Seattle--In 50 Jewelers/50 States, National Jeweler interviews one retailer in each of the 50 U.S. states to find out how they are meeting the challenges of the changing retail environment.

Seattle has long marched to the beat of its own drum, and Green Lake Jewelry Works is no exception.

Green Lake doesn’t buy jewelry to sell out of the case. Instead, the majority of owner Jim Tuttle’s 65 employees are designers/jewelers who collaborate on custom bridal designs with their clientele, who are both tech-savvy and always looking for something unique and one-of-a-kind.

Tuttle personally started as a bench jeweler and CAD modeler before opening Green Lake, which has a Seattle flagship store and a second location opened in 2016 in Bellevue, home to Seattle’s billionaires like Bill Gates and Jeff Bezos.

A testament to the way Tuttle works is that he designed both of the stores--in Matrix.

Tuttle spoke to National Jeweler about how he’s always implemented technology to service his business, long before it was the norm, and what’s trending in the Pacific Northwest.

20171101 Washington1Green Lake Jewelry Works was founded in 1996 by Jim Tuttle. Today, he has about 65 employees across two stores, the original 7,500-square-foot flagship in Seattle and a 5,700-square-foot location in Bellevue, opened last year.

National Jeweler: What’s the biggest challenge your store is facing today?

Jim Tuttle: I would say our biggest challenge is staffing because we do literally everything in house: web development, photography, the design and production from sketch to delivery--everything about making the jewelry. We even cut sapphires on site, etc.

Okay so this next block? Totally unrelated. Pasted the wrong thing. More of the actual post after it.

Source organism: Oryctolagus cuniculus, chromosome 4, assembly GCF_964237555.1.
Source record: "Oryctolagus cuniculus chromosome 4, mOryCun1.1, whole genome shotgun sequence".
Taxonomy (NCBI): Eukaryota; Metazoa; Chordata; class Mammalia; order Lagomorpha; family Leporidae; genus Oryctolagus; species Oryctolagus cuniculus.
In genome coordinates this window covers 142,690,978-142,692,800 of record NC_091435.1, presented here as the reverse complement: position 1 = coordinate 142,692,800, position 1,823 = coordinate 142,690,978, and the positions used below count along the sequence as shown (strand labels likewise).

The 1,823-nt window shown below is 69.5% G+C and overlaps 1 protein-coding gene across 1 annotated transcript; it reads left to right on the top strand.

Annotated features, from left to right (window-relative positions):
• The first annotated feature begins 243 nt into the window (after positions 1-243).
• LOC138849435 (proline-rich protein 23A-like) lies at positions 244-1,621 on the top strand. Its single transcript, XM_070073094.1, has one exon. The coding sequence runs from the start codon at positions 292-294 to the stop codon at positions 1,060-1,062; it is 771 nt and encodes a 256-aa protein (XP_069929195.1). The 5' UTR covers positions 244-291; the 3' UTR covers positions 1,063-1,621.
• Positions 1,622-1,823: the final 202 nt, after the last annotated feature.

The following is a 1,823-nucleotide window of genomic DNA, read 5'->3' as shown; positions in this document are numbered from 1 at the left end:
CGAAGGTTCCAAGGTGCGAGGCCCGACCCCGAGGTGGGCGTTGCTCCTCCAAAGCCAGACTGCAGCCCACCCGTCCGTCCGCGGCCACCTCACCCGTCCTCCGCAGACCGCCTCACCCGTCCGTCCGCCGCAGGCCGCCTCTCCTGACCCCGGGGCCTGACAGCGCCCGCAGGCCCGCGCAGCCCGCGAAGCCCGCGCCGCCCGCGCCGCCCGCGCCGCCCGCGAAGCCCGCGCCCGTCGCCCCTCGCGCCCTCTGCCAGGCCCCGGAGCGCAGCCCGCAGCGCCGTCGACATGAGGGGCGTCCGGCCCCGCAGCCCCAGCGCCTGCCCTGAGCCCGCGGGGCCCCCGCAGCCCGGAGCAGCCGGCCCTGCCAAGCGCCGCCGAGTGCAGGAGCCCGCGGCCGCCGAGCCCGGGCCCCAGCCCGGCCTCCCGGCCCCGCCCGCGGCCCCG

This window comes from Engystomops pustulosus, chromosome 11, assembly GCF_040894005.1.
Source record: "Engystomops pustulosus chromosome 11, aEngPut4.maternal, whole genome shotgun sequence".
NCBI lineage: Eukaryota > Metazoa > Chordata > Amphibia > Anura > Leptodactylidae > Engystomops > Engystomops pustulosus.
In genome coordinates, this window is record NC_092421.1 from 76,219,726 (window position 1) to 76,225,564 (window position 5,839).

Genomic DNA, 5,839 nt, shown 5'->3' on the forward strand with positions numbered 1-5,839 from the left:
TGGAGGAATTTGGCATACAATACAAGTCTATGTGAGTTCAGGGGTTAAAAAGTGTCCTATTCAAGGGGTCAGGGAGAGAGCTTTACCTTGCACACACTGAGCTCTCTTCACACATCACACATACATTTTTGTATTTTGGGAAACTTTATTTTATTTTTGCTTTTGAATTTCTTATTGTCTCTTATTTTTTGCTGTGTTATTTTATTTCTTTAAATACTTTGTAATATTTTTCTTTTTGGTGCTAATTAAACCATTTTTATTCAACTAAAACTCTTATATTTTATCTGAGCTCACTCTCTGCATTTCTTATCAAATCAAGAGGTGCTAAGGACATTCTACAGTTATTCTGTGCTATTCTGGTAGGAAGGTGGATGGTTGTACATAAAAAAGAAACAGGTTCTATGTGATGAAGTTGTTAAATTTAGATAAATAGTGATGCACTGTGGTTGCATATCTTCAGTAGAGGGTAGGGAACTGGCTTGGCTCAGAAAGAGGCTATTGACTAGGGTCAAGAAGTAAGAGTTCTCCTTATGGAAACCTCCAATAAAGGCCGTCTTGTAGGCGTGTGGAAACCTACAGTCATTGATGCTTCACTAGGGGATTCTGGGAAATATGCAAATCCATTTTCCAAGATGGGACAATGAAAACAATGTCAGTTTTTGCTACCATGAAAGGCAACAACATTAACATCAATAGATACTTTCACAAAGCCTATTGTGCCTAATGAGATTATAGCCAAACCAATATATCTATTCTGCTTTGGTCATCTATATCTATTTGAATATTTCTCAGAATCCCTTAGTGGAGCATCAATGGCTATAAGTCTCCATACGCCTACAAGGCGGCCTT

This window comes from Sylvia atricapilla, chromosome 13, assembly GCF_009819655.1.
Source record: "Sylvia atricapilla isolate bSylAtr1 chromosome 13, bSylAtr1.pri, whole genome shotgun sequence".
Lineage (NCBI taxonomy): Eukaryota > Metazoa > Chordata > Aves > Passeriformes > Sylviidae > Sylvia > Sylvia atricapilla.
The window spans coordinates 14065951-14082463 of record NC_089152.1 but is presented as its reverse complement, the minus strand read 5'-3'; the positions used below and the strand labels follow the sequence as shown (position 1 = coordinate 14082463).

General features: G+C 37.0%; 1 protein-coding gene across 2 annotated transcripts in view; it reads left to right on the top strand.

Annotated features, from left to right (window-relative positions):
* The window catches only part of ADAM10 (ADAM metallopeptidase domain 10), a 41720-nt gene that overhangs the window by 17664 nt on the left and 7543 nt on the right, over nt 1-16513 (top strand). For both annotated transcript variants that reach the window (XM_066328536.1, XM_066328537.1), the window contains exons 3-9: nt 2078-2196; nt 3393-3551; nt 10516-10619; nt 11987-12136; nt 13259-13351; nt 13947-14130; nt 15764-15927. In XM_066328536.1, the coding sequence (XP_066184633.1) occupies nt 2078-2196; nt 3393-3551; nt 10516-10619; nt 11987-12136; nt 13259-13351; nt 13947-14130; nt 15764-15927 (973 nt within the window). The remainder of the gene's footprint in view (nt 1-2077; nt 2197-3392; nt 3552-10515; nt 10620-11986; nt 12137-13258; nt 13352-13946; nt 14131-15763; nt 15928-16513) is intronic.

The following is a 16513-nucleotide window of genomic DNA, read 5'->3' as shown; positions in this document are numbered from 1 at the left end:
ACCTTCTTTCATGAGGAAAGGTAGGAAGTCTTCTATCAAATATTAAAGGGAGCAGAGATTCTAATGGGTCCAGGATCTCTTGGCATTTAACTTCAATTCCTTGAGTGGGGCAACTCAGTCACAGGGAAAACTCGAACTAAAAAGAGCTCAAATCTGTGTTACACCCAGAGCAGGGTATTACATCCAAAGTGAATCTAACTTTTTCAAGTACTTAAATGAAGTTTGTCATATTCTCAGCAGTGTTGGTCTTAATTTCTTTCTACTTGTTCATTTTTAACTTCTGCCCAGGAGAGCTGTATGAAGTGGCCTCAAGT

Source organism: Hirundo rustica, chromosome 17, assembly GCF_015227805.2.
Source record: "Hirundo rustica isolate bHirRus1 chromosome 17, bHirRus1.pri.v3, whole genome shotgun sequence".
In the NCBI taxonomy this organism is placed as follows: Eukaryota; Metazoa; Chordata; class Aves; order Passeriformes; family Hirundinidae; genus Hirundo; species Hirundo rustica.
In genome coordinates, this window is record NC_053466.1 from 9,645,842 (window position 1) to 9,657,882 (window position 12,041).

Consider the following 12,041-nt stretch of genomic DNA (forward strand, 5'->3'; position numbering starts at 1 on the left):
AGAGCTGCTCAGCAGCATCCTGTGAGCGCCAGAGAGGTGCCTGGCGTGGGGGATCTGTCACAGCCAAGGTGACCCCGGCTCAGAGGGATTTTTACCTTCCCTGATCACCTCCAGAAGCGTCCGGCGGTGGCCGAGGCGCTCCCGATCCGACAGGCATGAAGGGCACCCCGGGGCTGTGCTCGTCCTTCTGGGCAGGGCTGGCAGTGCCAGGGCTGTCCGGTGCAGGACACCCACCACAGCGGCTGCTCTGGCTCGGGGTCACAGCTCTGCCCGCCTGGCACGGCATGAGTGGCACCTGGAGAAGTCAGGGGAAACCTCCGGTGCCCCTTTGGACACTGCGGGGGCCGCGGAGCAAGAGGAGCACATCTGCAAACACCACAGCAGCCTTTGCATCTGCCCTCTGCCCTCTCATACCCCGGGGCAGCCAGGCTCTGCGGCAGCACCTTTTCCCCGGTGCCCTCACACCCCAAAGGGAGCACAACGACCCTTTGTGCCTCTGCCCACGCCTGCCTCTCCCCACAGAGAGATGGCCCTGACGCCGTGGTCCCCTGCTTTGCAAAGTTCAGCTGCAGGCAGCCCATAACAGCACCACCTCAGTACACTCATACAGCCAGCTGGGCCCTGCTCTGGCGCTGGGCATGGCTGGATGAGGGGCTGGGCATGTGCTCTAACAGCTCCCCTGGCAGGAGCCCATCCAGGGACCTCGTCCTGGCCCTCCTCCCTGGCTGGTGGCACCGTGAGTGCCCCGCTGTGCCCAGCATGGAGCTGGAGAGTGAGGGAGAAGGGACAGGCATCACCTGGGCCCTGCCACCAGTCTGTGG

So we’re always trying to find world class CAD modelers and bench jewelers, people beyond my original jeweler skills level, which is always challenging and with this large of a staff there is a small turnover, but even a small turnover and small growth means you’re always hiring.

I don’t think we’ve gone three months in our history when we weren’t looking to fill a position. We’ve grown every year that we’ve been open and even modest turnover and modest growth means one to five people a year, sometimes 10--we’ve hired more than a dozen in a year before--which can be challenging for a small business.

NJ: What’s the top-selling category and brand at your store?

JT: We are relatively unique. We’re very much a niche and we only have one category that counts, larger than all the others combined, and that is custom bridal.

So made-to-order, one-at-a-time pieces for an individual client is about 80 percent of our total sales.